Free and open to the public
Traditional Tibetan Thangka Painter
The subjects and compositions in my thankga paintings (thankga” means “rolled scroll in Tibetan) are traditional imagery based on Tibetan Buddhist visionary experience.
All of the implements held in the hands, the colors of the deities, the hand positions and body postures, all express energetic states. Some of the figures are historical people, others are representations of experiences or visions practitioners recorded over time in an effort to explain artistically what the energy of life, spiritual growth, and passage into death looks like. The art form of traditional thangka painting derives from several thousand years of Buddhist practice and cultural evolution in Tibet and the surrounding areas. Such paintings were used not only as art for beauty’s sake, but also in religious worship, or to inspire, or help a practitioner memorize the sometimes complex visualizations that were part of their spiritual practice.
“Art expresses the perceptions of a people. Sacred art reveals their deepest insights and their highest aspirations. Some of these artistic visions come from the greatest masters, who looked deep into the human soul, confronted the stark realities of human passions, and discovered the human capabilities of wisdom and love.” – His Holiness the Dalai Lama, from Wisdom and Compassion: The Sacred Art of Tibet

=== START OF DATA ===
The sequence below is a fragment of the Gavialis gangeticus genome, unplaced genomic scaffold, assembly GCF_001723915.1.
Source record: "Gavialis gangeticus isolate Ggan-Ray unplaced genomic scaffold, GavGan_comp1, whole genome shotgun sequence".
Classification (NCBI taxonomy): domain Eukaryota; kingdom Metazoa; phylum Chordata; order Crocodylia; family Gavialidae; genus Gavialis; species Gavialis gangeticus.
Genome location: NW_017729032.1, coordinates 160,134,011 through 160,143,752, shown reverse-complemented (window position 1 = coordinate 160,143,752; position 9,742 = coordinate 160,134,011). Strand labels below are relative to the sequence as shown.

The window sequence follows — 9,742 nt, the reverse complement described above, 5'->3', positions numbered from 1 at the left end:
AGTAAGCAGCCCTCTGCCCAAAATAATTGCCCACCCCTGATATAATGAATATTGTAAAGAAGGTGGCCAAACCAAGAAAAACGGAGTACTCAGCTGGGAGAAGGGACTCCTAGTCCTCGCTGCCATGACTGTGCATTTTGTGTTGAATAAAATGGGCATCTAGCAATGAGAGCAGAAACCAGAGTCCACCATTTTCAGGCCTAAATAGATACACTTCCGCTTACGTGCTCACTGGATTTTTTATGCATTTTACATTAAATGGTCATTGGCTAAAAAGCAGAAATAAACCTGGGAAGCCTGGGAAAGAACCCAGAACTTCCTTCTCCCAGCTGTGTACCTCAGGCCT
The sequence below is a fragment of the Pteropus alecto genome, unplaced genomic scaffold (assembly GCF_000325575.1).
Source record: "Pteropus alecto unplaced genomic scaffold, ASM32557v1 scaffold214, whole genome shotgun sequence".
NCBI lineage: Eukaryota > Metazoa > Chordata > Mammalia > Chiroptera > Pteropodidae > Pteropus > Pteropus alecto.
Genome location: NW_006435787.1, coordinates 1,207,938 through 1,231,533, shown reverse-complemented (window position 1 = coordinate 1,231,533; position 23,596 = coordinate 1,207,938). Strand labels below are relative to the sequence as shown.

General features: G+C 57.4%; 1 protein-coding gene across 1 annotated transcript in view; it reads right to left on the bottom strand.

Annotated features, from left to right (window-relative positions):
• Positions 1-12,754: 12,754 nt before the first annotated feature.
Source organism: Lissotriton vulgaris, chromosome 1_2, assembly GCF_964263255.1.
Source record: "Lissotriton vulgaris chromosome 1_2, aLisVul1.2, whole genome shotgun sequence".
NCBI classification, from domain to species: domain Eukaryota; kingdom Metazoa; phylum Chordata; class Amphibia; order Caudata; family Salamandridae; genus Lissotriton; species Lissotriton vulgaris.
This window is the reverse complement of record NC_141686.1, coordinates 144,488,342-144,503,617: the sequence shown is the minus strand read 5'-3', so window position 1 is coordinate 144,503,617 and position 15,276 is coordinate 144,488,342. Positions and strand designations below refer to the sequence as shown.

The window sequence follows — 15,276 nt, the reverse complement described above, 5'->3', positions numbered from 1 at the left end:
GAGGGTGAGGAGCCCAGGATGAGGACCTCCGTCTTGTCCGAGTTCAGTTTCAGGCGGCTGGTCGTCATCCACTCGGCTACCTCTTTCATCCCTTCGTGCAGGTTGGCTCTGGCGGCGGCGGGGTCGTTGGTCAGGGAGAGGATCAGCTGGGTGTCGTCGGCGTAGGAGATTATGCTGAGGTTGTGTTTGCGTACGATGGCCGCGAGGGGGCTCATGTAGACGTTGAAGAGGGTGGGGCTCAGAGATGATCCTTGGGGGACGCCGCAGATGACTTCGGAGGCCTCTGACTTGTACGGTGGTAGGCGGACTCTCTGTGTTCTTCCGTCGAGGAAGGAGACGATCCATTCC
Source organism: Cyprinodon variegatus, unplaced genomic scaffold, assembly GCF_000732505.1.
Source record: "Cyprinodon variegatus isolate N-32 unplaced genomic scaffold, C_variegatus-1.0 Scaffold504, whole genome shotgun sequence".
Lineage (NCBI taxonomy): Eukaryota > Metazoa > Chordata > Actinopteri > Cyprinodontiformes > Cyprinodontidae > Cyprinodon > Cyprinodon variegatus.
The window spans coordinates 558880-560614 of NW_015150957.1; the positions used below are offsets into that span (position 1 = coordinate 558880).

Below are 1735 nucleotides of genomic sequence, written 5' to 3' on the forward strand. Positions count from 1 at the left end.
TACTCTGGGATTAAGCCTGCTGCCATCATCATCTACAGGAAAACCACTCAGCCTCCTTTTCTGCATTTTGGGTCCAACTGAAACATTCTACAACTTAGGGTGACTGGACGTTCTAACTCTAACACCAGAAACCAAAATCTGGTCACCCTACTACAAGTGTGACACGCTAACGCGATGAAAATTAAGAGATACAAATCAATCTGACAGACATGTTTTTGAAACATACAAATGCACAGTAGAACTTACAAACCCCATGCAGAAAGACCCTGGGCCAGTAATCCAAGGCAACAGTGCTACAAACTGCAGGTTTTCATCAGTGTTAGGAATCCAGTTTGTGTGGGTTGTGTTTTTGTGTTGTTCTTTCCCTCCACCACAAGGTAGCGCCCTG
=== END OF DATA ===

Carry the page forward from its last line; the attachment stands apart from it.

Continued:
Laura Santi initially attended college with the idea of becoming a medical illustrator, and graduated from the University of Cincinnati in 1981 with a bachelors in Graphic Design. She began studying yoga and meditation under the direction of Swami Chetanananda in 1980, and became an initiate and practitioner of various Tibetan healing practices in the Nyingma order of Buddhism in 2001 under the direction of Lama Tsering Wangdu Rinpoche. She began painting thangkas in 2002, after living with and admiring antique thangkas for 20 years. Her knowledge of thangka iconographic imagery and techniques comes from her spiritual teachers and self-study.
She works in gouache, mineral paints, and 22k gold on linen, and also sells giclee prints of her work. Giclee prints are made by scanning artwork into a computer and then printing via a sophisticated inkjet printer onto artists’ heavyweight watercolor paper. This allows for the most crisp and accurate print available. The prints look and feel like paintings.
Contact Laura about future classes or to commission a painting.
Prints are available from Laura Santi Sacred Art on Etsy.com, or by contacting Laura at: